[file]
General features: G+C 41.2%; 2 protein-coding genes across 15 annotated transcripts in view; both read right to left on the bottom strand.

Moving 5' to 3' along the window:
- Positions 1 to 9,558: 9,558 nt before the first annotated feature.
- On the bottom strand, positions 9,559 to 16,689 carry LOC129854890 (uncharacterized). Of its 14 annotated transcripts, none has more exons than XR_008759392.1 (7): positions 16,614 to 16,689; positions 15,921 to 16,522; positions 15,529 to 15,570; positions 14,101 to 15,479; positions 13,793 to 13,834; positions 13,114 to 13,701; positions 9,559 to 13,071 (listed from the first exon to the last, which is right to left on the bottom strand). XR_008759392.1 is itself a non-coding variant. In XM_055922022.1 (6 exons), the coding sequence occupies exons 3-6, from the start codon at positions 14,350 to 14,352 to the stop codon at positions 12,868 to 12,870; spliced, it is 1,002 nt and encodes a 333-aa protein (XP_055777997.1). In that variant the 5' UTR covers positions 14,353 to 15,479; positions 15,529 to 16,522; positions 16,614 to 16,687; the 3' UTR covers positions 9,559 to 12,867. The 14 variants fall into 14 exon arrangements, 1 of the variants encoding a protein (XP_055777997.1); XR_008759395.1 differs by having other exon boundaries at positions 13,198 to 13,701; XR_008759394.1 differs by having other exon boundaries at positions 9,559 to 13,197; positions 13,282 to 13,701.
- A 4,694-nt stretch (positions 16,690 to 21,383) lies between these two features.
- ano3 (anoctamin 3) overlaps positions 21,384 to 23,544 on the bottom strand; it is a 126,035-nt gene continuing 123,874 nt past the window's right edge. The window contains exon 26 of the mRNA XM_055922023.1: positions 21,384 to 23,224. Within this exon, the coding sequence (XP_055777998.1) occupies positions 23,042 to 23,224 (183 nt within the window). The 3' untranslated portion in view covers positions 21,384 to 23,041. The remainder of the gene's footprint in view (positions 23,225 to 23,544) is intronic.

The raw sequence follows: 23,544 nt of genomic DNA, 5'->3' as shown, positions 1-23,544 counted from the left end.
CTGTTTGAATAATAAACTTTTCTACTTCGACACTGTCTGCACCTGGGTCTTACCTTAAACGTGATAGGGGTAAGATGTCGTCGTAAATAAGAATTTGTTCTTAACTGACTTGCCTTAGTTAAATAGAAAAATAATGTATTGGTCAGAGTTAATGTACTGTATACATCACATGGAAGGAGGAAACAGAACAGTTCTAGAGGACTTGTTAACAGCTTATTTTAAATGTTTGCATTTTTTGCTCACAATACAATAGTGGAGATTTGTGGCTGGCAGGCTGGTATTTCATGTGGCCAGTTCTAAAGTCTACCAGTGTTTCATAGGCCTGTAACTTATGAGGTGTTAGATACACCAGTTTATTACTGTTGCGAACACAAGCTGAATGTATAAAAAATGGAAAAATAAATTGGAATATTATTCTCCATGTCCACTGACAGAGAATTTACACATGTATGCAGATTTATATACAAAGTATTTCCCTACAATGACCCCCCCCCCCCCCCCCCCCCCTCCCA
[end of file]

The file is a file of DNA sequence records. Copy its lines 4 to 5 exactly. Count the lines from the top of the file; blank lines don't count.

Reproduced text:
- On the bottom strand, positions 9,559 to 16,689 carry LOC129854890 (uncharacterized). Of its 14 annotated transcripts, none has more exons than XR_008759392.1 (7): positions 16,614 to 16,689; positions 15,921 to 16,522; positions 15,529 to 15,570; positions 14,101 to 15,479; positions 13,793 to 13,834; positions 13,114 to 13,701; positions 9,559 to 13,071 (listed from the first exon to the last, which is right to left on the bottom strand). XR_008759392.1 is itself a non-coding variant. In XM_055922022.1 (6 exons), the coding sequence occupies exons 3-6, from the start codon at positions 14,350 to 14,352 to the stop codon at positions 12,868 to 12,870; spliced, it is 1,002 nt and encodes a 333-aa protein (XP_055777997.1). In that variant the 5' UTR covers positions 14,353 to 15,479; positions 15,529 to 16,522; positions 16,614 to 16,687; the 3' UTR covers positions 9,559 to 12,867. The 14 variants fall into 14 exon arrangements, 1 of the variants encoding a protein (XP_055777997.1); XR_008759395.1 differs by having other exon boundaries at positions 13,198 to 13,701; XR_008759394.1 differs by having other exon boundaries at positions 9,559 to 13,197; positions 13,282 to 13,701.
- A 4,694-nt stretch (positions 16,690 to 21,383) lies between these two features.